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The Fixed Pitch Propeller Dilemma

By Tony Bingelis (originally published in EAA Sport Aviation, August 1986)

Look through your old copies of Sport Aviation. There you will find much written about fixed pitch propellers; about blade tip formulas, nomograms for figuring how fast a prop of a certain pitch will move an airplane, articles about propeller efficiency, wood vs. metal propellers and every conceivable way of proving an airplane can or cannot fly that fast.

Have you noticed lately that most newly completed homebuilts, except for an occasional Pietenpol or Volksplane, of course, "cruise" over 200 mph? There are computer whizzes and armchair theorists who periodically challenge such claims and cite certain mathematical and aerodynamical "realities", but I for one do not intend to get into that hassle. I will, instead, offer a few suggestions for selecting your first propeller.

First propeller? Alas, 'tis true. Builders, like knights of old in search of the Holy Grail, continue to seek that elusive "ideal" propeller long after they have flown off their mandatory test flight hours. More than a few builders nurture the feeling that their aircraft performance doesn't quite live up to expectations. Others, after getting a few exciting hours under their belts, quickly learn that their local area landing strips are uncomfortably short or, due to the high elevations all around, would feel more secure if their airplane had a better climb. Unfortunately for them, some of the cruise speed they now enjoy will have to be sacrificed for a better climb performance. And so, the propeller selection dilemma surfaces.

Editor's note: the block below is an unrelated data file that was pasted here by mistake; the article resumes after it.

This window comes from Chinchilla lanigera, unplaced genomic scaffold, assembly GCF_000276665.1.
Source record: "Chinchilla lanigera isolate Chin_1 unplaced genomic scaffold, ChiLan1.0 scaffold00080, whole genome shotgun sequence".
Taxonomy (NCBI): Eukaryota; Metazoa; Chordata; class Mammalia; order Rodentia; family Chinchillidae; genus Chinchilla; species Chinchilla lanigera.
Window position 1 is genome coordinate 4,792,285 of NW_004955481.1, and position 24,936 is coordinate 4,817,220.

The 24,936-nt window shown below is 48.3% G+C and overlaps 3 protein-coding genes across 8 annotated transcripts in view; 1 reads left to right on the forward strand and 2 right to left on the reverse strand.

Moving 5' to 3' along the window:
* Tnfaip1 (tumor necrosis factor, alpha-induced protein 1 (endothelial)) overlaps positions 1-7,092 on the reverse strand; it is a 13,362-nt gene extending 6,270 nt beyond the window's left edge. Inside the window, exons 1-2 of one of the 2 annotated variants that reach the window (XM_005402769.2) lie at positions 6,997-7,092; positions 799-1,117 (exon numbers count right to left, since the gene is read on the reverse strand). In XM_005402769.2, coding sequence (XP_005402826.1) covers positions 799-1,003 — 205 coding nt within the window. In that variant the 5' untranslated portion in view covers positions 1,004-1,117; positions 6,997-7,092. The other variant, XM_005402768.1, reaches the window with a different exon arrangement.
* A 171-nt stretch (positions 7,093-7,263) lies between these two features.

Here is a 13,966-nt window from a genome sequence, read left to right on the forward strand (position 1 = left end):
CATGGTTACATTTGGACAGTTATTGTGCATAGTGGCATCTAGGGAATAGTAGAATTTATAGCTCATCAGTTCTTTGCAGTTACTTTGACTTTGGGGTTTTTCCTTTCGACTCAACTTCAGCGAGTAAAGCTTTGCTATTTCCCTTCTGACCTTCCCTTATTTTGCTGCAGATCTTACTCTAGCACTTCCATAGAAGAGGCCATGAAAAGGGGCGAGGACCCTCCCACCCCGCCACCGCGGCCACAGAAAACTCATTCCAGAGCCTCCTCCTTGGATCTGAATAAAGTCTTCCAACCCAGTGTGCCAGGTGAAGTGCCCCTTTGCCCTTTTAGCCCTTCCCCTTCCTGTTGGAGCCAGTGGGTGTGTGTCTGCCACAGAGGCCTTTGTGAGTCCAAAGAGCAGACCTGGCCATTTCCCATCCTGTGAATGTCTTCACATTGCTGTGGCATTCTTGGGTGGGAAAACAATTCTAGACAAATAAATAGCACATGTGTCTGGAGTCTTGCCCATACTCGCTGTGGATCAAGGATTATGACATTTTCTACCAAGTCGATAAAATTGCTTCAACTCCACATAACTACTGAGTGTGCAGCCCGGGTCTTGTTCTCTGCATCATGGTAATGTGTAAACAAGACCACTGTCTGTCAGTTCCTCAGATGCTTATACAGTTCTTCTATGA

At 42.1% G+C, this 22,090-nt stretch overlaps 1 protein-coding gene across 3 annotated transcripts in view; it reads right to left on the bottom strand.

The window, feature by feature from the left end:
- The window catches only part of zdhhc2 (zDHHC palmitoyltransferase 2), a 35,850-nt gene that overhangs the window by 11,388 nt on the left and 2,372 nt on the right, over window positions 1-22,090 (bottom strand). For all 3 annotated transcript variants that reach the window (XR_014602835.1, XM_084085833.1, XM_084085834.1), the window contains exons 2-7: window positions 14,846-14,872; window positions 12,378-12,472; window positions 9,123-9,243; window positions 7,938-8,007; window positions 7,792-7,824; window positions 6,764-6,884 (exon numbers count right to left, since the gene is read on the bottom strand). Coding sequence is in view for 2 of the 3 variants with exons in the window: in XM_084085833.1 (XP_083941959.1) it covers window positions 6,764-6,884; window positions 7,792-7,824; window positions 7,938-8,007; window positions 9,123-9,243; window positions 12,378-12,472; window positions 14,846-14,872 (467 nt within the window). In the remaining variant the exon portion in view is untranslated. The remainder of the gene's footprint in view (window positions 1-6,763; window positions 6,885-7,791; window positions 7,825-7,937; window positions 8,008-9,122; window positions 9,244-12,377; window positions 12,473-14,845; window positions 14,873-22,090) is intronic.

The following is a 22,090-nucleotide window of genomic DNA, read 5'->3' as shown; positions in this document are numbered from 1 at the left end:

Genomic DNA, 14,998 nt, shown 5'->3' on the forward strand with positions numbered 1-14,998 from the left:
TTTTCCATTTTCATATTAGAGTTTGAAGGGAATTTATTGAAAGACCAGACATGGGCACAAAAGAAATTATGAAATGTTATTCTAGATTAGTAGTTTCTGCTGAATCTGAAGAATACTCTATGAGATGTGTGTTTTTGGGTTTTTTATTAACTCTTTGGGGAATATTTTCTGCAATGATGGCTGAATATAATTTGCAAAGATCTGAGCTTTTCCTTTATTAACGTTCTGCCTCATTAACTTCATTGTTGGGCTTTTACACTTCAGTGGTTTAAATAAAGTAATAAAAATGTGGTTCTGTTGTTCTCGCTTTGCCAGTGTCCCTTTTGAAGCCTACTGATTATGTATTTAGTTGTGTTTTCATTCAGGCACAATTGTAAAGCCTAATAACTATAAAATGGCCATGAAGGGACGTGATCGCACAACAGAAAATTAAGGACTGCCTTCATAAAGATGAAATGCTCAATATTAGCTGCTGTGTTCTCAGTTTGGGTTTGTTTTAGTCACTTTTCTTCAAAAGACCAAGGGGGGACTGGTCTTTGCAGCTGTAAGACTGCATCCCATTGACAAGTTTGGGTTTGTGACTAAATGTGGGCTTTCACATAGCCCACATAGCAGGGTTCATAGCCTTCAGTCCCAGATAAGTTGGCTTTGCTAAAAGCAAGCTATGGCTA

Which is more important to you, a good cruise speed and a fair climb performance or vice versa? This is the first decision you must make.

Next, you must establish the maximum propeller diameter your airplane can accommodate. Determine this with the aircraft in a level (take-off) attitude. Measure the distance from the crankshaft to the ground and subtract 9 inches to allow for safe ground clearance. For example, if the hub-to-ground measurement is 45 inches, subtracting 9 inches will leave an effective radius of 36 inches. This limits your maximum allowable propeller diameter to 72 inches (36" x 2" = 72"). Incidentally, if you are the proud owner of a nose gear equipped aircraft, you have another concern. In the event the nose gear shock strut collapses, or the tire goes flat, will the remaining ground clearance (allow 2" to 3") be sufficient to save the prop?


Armed with the foregoing essentials, you will be better equipped to select the propeller you need. But, before proceeding, it may be helpful to review a few terms and definitions vital to any discussion of propeller selection and performance.

Blade Angle and Pitch Defined
Blade angle is the angle formed between the propeller's plane of rotation and the chord line of its airfoil section. Blade angle is an angular measurement and is expressed in degrees (see Figure 1).

Pitch, on the other hand, is the distance in inches that a propeller section will advance in one revolution. Both blade angle and pitch are measured at the airfoil section located at 75% of the blade radius, but apparently not always in the same manner. That invites the possibility that the blade angle you measure may not translate into the advertised pitch. It is, therefore, useless to try to compare propellers from different sources relying on pitch only.

Refer to Figure 2 and you will see that there is a difference between geometric pitch and effective pitch. The difference is called SLIP and is a measure of the propeller's efficiency. Understandably, the effective pitch will be zero when you are running the engine up on the ground with wheels chocked. In flight, however, propeller efficiency increases to as high as 85% to 90% during favorable flight conditions, and propeller slip is greatly diminished. For example: A propeller having a pitch of 65 inches will theoretically advance 65 inches in one revolution. But, if in reality, it only moves forward 52 inches in one revolution, its effective pitch would then be 52 inches and the propeller efficiency would be only 80%. (Slip is 13 inches or a 20% loss of efficiency.) An old military manual describes slip as the difference between the velocity of the air behind the propeller (caused by the propeller) and that of the aircraft with respect to the undisturbed air well ahead of the propeller.